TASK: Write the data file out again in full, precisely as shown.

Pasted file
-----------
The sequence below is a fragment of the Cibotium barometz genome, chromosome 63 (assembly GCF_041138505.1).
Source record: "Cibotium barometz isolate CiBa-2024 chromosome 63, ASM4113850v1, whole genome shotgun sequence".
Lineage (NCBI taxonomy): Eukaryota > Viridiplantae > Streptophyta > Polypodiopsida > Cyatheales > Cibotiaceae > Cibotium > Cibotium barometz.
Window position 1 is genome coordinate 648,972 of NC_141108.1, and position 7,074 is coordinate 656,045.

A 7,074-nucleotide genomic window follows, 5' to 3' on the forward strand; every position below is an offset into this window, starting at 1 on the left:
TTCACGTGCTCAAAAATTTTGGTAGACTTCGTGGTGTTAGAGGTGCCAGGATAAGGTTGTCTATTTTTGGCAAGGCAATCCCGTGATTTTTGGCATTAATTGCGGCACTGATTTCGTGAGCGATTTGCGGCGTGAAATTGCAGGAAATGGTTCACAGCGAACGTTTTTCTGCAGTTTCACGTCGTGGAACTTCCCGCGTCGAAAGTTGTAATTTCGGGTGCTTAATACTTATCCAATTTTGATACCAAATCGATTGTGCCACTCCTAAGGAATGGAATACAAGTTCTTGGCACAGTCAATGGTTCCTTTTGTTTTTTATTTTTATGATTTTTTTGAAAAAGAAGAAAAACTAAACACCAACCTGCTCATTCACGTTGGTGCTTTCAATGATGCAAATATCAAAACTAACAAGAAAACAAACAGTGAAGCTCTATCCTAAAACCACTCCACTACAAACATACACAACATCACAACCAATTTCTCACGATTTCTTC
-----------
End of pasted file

The sequence below is a fragment of the Cibotium barometz genome, chromosome 63 (assembly GCF_041138505.1).
Source record: "Cibotium barometz isolate CiBa-2024 chromosome 63, ASM4113850v1, whole genome shotgun sequence".
Lineage (NCBI taxonomy): Eukaryota > Viridiplantae > Streptophyta > Polypodiopsida > Cyatheales > Cibotiaceae > Cibotium > Cibotium barometz.
Window position 1 is genome coordinate 648,972 of NC_141108.1, and position 7,074 is coordinate 656,045.

A 7,074-nucleotide genomic window follows, 5' to 3' on the forward strand; every position below is an offset into this window, starting at 1 on the left:
TTCACGTGCTCAAAAATTTTGGTAGACTTCGTGGTGTTAGAGGTGCCAGGATAAGGTTGTCTATTTTTGGCAAGGCAATCCCGTGATTTTTGGCATTAATTGCGGCACTGATTTCGTGAGCGATTTGCGGCGTGAAATTGCAGGAAATGGTTCACAGCGAACGTTTTTCTGCAGTTTCACGTCGTGGAACTTCCCGCGTCGAAAGTTGTAATTTCGGGTGCTTAATACTTATCCAATTTTGATACCAAATCGATTGTGCCACTCCTAAGGAATGGAATACAAGTTCTTGGCACAGTCAATGGTTCCTTTTGTTTTTTATTTTTATGATTTTTTTGAAAAAGAAGAAAAACTAAACACCAACCTGCTCATTCACGTTGGTGCTTTCAATGATGCAAATATCAAAACTAACAAGAAAACAAACAGTGAAGCTCTATCCTAAAACCACTCCACTACAAACATACACAACATCACAACCAATTTCTCACGATTTCTTC